The gist, though, is that I believe readership outpaces the number of paying markets for short fiction. I've discussed this with @tyschalter in the past, and one thing seems clear: we spend a lot of our day on social media and reading news/non-fiction articles. #NotAtWorldCon 3/
Wherein I muse about a particular writing tick, and discuss how I turned it from a flaw into a strength.
?? WRITING THREAD! One of my major ticks is that my first drafts are overflowing with similes. Like, chockfull to bursting. Everything looks or feels or sounds or emotes like something else. Now that I’m aware of it, I work to smooth this out on subsequent drafts. 1/5
BUT, I also just go with it in that first draft. I used to fight it until I realized that they’re the result of my writers brain searching for the right texture, colour, and emotion for the story. Seeking to connect my inner feelings to the text. 2/5
I’m pleased to say that I’ve sold “The Dinosaur Graveyard” to Merc Rustad for their online and physical anthology, ROBOT DINOSAURS!
When I first heard of the anthology a few months ago, as the first stories were hitting the web, I was so enthralled by the theme that I couldn’t help but write a story—despite there being only a glimmer of opportunity for it. I’ve long-admired Merc’s short stories, so I’m beyond thrilled to be able to work alongside them on this new project. One of my main goals as a writer is to produce fun, buoyant, and imaginative SFF, and a project like this—featuring robotic dinosaurs, an anachronistic match made in heaven—was a wonderful playground.
“The Dinosaur Graveyard” is a long flash story (short short story?) about a robotics engineer spending a long night repairing her daughter’s favourite toy.
It’s slated for publication on August 24th, and will be available for free on the ROBOT DINOSAURS! website. I can’t wait to share it with everyone.
If you want to join me as part of the ROBOT DINOSAURS! family, Merc just announced that they’re looking for three more stories, and will be accepting submissions from August 1-15. Get writing!
For updates on the anthology, including weekly stories, check ’em out on Twitter: @robodinofiction.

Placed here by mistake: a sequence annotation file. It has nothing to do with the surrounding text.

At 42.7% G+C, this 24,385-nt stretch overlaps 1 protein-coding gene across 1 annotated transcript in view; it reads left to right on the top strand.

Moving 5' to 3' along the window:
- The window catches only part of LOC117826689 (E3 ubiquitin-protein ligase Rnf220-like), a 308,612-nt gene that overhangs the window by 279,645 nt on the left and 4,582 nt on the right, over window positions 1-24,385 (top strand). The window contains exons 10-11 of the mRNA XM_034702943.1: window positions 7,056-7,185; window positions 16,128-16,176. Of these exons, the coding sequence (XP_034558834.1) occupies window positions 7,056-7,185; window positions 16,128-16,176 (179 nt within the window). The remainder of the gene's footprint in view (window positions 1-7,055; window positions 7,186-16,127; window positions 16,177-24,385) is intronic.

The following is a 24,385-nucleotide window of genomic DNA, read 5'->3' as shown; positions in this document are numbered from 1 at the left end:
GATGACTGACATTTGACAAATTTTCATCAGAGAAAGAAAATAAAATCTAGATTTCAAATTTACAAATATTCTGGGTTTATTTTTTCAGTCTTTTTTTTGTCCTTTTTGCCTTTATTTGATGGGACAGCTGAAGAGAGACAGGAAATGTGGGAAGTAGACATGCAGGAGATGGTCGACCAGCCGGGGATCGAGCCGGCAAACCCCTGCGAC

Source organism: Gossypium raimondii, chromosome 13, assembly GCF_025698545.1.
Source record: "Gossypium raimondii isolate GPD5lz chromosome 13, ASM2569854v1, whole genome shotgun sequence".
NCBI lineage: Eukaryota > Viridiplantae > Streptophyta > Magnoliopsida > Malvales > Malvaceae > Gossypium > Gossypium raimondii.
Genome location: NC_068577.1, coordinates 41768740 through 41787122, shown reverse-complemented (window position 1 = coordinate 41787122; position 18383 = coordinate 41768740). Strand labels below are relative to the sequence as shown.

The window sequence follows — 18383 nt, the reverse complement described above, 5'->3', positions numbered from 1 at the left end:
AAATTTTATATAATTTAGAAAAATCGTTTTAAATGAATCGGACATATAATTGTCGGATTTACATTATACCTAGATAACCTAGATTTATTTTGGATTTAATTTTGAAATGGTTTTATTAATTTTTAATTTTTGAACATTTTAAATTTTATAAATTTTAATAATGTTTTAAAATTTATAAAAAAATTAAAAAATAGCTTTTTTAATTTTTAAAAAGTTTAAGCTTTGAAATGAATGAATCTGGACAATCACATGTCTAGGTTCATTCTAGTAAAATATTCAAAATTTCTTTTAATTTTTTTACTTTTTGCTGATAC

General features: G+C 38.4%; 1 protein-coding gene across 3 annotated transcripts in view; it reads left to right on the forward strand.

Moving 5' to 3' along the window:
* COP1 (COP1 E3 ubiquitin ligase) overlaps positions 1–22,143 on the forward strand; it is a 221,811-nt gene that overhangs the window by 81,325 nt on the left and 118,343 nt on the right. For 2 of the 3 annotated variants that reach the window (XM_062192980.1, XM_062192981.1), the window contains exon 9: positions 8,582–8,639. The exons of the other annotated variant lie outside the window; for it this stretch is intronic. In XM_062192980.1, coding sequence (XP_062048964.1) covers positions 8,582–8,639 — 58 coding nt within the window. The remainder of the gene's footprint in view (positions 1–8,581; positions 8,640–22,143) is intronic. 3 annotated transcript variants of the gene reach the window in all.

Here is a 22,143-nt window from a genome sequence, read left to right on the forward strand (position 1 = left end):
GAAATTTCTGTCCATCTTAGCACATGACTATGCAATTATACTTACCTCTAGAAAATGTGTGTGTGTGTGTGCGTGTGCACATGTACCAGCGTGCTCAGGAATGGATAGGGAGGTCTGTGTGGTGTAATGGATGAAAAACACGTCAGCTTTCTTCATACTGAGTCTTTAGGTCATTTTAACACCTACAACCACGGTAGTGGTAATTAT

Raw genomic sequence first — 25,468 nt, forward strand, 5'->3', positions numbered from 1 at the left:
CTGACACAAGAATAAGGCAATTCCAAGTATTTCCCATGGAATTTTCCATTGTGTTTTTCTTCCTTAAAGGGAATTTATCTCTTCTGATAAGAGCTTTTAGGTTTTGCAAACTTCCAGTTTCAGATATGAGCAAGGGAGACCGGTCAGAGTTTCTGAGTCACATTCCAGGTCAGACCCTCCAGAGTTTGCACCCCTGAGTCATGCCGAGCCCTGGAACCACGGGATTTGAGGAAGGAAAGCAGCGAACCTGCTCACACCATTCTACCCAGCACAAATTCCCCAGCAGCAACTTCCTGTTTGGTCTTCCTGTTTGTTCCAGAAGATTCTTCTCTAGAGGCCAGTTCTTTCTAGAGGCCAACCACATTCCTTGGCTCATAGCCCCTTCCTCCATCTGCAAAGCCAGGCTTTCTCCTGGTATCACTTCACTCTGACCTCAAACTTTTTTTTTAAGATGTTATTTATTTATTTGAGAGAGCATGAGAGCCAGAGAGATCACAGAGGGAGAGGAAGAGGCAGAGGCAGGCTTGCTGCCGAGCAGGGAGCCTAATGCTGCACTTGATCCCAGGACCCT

The contract is signed and delivered, and I have a firm release date, so I’m pleased to say that my Patchwork Priest novelette, “The Red-rimmed Eyes of Tóu M?,” will be appearing in the May, 2018 issue of Nowa Fantastyka. This is the first time any of my stories have been translated into another language, so I’m quite chuffed. Nowa Fantastyka is one of the premier Polish SF magazines, and recent issues have printed stories by Ken Liu and Catherynne M. Valente, which is humbling company to keep.
Here’s the blurb:
To save his friend, Farid Sulayk, the Patchwork Priest, needs to get to O’oa Tsetse before the next full moon. But between here and a range of sky-scraping mountains riddled with danger. Ethereal Tóu M? offers Farid passage, but at a cost: defeat the warlock that holds Tóu M?’s village in her blood-soaked fist. As secrets are revealed and blood is spilled, will Farid’s battle-hardened mechanical arm and djinn magic be enough to see them through alive?
“The Red-rimmed Eyes of Tóu M?” first appeared in Grim Oak Press’s Unfettered II—which is amazing and you should buy it. The Audible audiobook is only $2! That’s nuts.
You can also buy “The Red-rimmed Eyes of Tóu M?” as a standalone eBook on Kindle for a buck. It’s a great introduction to Farid Sulayk, the eponymous Patchwork Priest, and the Steam & Sorcery world of the Sinking Moon Islands.